by Nowick Gray
Okay, maybe that title is a bit strong. You’re enchanted with the exotic city you’ve discovered, or the awesome landscape. You pull out your trusty digital camera or cellphone and click—you’ve captured it. Another click or two, and you’ve shared your experience with friends far and wide through Facebook, Twitter, and a dozen other social media platforms. Technology is marvelous!
Maybe you’ve added a few words as a caption: “Just arrived in this exotic city / awesome landscape.” No more is needed, since as we all know, a picture is worth a thousand words.
But what if you are a writer? Then that quick sharing fix from your travels shortchanges your true talents.
The Pen is Craftier than the Camera
Traveling a lot in winter months, I fall into the tourist trap all the time—strolling down the malecon, snapping photos and moving on. One day it hit me: what about that old-fashioned recipe, description?
A man with a broad brown face sits at the foot of a bronze statue on the sea wall, facing me. Under the wide brim of his straw hat, his eyes are squinted, too small to see. Yet I can tell he’s looking at me, contemplating, like the green-oxidized merman gazing out to sea.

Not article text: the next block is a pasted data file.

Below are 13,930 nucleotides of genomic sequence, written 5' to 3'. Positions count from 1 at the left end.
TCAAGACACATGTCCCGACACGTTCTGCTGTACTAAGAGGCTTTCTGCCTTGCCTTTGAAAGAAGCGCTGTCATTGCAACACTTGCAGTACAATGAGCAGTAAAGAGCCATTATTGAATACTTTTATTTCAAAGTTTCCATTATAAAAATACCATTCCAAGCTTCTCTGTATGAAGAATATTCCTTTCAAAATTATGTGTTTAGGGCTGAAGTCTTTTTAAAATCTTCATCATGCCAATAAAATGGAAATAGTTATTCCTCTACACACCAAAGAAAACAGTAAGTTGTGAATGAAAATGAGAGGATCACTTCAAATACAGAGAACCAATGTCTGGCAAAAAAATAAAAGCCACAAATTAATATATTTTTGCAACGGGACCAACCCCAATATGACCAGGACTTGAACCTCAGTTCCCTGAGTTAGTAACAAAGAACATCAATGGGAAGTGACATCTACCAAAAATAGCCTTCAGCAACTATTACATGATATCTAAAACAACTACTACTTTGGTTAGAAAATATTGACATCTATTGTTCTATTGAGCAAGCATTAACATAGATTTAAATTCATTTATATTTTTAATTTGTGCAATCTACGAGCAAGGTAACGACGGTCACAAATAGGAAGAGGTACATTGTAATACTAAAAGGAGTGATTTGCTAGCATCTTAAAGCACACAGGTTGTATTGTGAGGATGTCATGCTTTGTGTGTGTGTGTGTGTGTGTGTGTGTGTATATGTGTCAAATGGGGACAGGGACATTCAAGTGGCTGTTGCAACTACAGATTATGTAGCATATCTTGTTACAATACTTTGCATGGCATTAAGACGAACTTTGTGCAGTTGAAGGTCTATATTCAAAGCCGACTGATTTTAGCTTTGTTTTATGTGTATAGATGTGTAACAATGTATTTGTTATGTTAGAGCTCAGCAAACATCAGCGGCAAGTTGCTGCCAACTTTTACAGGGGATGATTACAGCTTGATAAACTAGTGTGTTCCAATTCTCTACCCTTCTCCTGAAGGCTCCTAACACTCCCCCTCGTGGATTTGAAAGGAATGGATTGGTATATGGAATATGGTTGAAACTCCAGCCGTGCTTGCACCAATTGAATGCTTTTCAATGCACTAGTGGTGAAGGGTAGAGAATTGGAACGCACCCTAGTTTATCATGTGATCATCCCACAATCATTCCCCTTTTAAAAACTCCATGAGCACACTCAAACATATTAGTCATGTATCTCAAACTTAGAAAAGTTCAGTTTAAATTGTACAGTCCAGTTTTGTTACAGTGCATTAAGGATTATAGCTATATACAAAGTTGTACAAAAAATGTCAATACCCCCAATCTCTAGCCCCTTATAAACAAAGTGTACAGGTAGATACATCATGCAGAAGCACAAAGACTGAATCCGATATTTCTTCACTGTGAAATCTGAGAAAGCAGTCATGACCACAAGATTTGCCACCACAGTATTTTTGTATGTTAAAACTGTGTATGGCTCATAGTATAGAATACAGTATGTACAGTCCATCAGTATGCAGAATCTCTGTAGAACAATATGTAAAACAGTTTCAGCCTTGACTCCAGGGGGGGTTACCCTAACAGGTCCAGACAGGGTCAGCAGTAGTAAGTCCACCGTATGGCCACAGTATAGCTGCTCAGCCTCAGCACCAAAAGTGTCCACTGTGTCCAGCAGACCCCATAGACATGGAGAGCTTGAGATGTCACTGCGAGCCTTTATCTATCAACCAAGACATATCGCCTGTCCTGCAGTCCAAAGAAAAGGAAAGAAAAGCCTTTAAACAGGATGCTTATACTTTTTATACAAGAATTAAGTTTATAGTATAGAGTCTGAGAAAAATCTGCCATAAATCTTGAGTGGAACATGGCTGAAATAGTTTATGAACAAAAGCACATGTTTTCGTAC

It doesn’t have to be a thousand words. A paragraph or two will do. It is possible—and for a writer, necessary—to paint the picture or scene, with words. In our palette are myriad colors, textures, shapes, lighting. And that’s just the visual sense.
Funny how we get trained by a visual culture to forget to include the other senses: smell, taste, sounds, touch. And what about that more mysterious “sixth sense,” as in the above example?
You can still take stunning photos to share. Take some extra care with a written description to go along with them, and you have the makings of a memorable travel blog. Not to mention, a great place to start in revising that novel or memoir sitting in the shadows on your hard drive.
Great writing is timeless, and it transcends the bounds of our present space. After my stroll yesterday, I relaxed on the beach (unenticed by the choppy waves) with my Kindle, disappearing from Puerto Vallarta into that 4 X 6 screen which conjured scenes from the life of British writer Norman Lewis (Jackdaw Cake). It didn’t matter where he went: the Gulf of Aden, London, North Africa, Cuba. The scenes and characters came vividly alive in every locale—on every page, in every paragraph. Seventy years later, we can be inspired to the same goal.
Start with the place where you are, right now. Paris or Podunk, cabin or cubicle. Exotic or humble, it’s all grist for the writer’s descriptive mill. Replace the camera shot with verbal visuals; then add the other senses. One you start layering in these elements, a hundred words can quickly become a thousand.